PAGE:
The Roman ruler, McNeil says, also taught that "personal attachments to people or things have little to do with what it means to be human." The Stoics, like Socrates, did not see pain and tragedy as limiting humans' ability to be content.
Even though the emperor's Stoicism veers close to emotional coldness, to limiting empathy for loved ones, McNeil defends it. He particularly values the way Aurelius put ultimate value on reason, or "divine intelligence," over emotion. McNeil compares Stoicism to the "cognitive behavioral therapy" founded by psychologist Albert Ellis.
Like Ellis, the Roman emperor stressed the importance of overriding emotions to make rational choices. Marcus Aurelius criticized those who waited passively for a supernatural God to take care of things.
Even though it's clear Stoicism and Sun Tzu's Art of War can suit tough-minded, ethical generals (and many modern-day athletes), I suspect these two philosophers may be a touch too indifferent to emotions and loving relationships.
I also have trouble with their placing ultimate importance on the state, which, combined with their stress on bravery and self-denial, could lead to unnecessary martyrdom. But these are concerns to study more thoroughly, because these warriors' philosophies are nothing if not subtle.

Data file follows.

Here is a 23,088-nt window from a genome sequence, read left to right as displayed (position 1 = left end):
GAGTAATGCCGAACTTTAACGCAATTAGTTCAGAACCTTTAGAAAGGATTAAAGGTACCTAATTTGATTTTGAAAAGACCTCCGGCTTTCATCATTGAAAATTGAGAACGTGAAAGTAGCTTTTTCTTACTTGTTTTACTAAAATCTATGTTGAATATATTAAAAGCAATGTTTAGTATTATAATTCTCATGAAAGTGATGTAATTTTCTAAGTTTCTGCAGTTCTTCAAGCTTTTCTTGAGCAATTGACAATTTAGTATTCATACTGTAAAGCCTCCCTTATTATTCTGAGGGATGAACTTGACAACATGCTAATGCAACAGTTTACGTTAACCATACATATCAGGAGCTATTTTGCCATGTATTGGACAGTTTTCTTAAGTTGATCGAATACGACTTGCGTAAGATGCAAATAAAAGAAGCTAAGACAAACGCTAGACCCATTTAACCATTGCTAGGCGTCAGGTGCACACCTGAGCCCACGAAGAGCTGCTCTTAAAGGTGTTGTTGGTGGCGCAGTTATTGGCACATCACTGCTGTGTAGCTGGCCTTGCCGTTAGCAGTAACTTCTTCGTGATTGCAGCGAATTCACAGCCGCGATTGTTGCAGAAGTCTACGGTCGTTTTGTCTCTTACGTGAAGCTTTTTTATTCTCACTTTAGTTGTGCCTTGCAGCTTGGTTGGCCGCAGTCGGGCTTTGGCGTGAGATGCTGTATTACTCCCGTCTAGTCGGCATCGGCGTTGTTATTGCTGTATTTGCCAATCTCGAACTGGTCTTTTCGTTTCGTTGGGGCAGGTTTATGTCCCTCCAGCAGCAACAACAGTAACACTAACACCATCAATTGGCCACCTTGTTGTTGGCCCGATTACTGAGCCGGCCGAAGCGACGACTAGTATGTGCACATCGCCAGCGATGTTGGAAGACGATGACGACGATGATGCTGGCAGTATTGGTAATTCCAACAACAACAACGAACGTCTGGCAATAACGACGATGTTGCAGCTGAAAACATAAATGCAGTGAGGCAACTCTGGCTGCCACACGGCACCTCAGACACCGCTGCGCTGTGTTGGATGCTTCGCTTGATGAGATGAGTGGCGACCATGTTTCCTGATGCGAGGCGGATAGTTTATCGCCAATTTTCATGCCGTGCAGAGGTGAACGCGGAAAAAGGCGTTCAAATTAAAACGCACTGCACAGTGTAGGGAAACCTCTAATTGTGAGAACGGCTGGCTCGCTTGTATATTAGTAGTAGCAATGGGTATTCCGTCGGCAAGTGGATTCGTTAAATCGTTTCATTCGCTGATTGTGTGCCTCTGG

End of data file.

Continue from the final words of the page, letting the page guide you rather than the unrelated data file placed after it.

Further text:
All in all, it is impressive that—when many leaders talk about peace but frequently revert to expensive and destructive military "solutions"—these ancient generals can still teach us how to resolve the root causes of all kinds of conflict.
Vanderbuilt Business Magazine - Amy Norton
A 2,500-year-old text called The Art of War may strike some as an unlikely source of advice for today's business leaders, but Thomas Huynh, EMBA’04, believes that there are valuable lessons to be learned from Sun Tzu’s masterpiece. Huynh has recently penned a new translation of the work, titled The Art of War: Spirituality for Conflict, with the hope that it will bring the Chinese general’s message to a wider audience.